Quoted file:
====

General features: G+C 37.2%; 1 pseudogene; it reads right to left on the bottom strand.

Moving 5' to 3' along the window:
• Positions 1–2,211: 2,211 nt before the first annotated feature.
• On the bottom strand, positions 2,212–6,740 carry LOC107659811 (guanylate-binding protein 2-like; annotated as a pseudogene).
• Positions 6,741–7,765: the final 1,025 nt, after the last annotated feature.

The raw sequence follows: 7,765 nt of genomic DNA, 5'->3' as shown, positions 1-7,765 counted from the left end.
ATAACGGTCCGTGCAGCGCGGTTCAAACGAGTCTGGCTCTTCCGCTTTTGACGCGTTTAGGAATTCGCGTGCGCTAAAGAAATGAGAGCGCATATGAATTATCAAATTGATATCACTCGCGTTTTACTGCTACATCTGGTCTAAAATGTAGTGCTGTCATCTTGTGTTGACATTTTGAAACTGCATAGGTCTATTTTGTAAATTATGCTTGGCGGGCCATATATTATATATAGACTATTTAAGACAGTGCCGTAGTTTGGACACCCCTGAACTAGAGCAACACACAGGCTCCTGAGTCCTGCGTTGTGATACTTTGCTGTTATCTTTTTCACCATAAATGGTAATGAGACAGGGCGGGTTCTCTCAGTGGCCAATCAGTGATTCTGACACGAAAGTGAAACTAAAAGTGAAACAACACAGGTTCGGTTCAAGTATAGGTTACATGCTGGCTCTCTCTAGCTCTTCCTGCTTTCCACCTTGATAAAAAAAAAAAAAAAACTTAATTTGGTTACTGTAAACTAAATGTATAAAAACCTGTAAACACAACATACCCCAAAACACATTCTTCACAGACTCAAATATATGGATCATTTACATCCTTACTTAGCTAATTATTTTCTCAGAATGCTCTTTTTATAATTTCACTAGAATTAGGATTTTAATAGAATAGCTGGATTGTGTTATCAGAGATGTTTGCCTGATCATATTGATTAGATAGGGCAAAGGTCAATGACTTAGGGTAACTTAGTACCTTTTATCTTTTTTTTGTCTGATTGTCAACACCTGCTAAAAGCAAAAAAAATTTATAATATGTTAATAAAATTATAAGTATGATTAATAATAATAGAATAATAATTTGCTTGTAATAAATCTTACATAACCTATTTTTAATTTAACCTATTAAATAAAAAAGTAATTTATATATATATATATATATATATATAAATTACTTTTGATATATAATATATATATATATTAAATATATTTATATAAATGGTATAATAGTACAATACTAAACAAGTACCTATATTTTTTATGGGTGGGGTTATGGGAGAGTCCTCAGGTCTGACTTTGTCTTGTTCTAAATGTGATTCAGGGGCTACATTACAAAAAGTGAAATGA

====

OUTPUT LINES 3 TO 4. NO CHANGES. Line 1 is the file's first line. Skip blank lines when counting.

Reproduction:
• Positions 1–2,211: 2,211 nt before the first annotated feature.
• On the bottom strand, positions 2,212–6,740 carry LOC107659811 (guanylate-binding protein 2-like; annotated as a pseudogene).